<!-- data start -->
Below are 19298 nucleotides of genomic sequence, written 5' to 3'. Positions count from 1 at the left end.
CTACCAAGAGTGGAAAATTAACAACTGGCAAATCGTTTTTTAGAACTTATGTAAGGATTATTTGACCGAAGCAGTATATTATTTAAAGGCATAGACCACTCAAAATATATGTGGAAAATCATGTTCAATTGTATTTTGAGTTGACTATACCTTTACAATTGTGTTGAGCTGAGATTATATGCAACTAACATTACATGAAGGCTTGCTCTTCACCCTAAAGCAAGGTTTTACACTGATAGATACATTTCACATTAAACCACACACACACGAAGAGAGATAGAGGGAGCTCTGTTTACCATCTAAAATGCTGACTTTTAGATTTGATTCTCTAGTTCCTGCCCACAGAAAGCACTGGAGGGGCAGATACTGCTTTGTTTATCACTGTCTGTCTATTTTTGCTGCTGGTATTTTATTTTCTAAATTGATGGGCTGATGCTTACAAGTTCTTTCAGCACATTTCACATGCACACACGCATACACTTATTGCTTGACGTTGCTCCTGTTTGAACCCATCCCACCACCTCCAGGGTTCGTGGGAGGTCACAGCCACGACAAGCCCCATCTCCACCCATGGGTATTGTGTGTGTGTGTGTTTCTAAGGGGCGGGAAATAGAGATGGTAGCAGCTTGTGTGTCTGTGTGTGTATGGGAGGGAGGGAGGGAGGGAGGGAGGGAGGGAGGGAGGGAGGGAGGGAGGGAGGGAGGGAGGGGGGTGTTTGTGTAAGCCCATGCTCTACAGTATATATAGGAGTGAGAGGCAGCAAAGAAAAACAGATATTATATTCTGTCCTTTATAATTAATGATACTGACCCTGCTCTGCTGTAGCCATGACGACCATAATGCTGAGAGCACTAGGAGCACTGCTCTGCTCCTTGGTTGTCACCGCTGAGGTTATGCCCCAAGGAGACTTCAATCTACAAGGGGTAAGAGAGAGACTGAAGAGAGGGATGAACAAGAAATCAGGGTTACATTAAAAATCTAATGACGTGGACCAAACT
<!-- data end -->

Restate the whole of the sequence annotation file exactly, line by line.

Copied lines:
Below are 19298 nucleotides of genomic sequence, written 5' to 3'. Positions count from 1 at the left end.
CTACCAAGAGTGGAAAATTAACAACTGGCAAATCGTTTTTTAGAACTTATGTAAGGATTATTTGACCGAAGCAGTATATTATTTAAAGGCATAGACCACTCAAAATATATGTGGAAAATCATGTTCAATTGTATTTTGAGTTGACTATACCTTTACAATTGTGTTGAGCTGAGATTATATGCAACTAACATTACATGAAGGCTTGCTCTTCACCCTAAAGCAAGGTTTTACACTGATAGATACATTTCACATTAAACCACACACACACGAAGAGAGATAGAGGGAGCTCTGTTTACCATCTAAAATGCTGACTTTTAGATTTGATTCTCTAGTTCCTGCCCACAGAAAGCACTGGAGGGGCAGATACTGCTTTGTTTATCACTGTCTGTCTATTTTTGCTGCTGGTATTTTATTTTCTAAATTGATGGGCTGATGCTTACAAGTTCTTTCAGCACATTTCACATGCACACACGCATACACTTATTGCTTGACGTTGCTCCTGTTTGAACCCATCCCACCACCTCCAGGGTTCGTGGGAGGTCACAGCCACGACAAGCCCCATCTCCACCCATGGGTATTGTGTGTGTGTGTGTTTCTAAGGGGCGGGAAATAGAGATGGTAGCAGCTTGTGTGTCTGTGTGTGTATGGGAGGGAGGGAGGGAGGGAGGGAGGGAGGGAGGGAGGGAGGGAGGGAGGGAGGGAGGGAGGGGGGTGTTTGTGTAAGCCCATGCTCTACAGTATATATAGGAGTGAGAGGCAGCAAAGAAAAACAGATATTATATTCTGTCCTTTATAATTAATGATACTGACCCTGCTCTGCTGTAGCCATGACGACCATAATGCTGAGAGCACTAGGAGCACTGCTCTGCTCCTTGGTTGTCACCGCTGAGGTTATGCCCCAAGGAGACTTCAATCTACAAGGGGTAAGAGAGAGACTGAAGAGAGGGATGAACAAGAAATCAGGGTTACATTAAAAATCTAATGACGTGGACCAAACT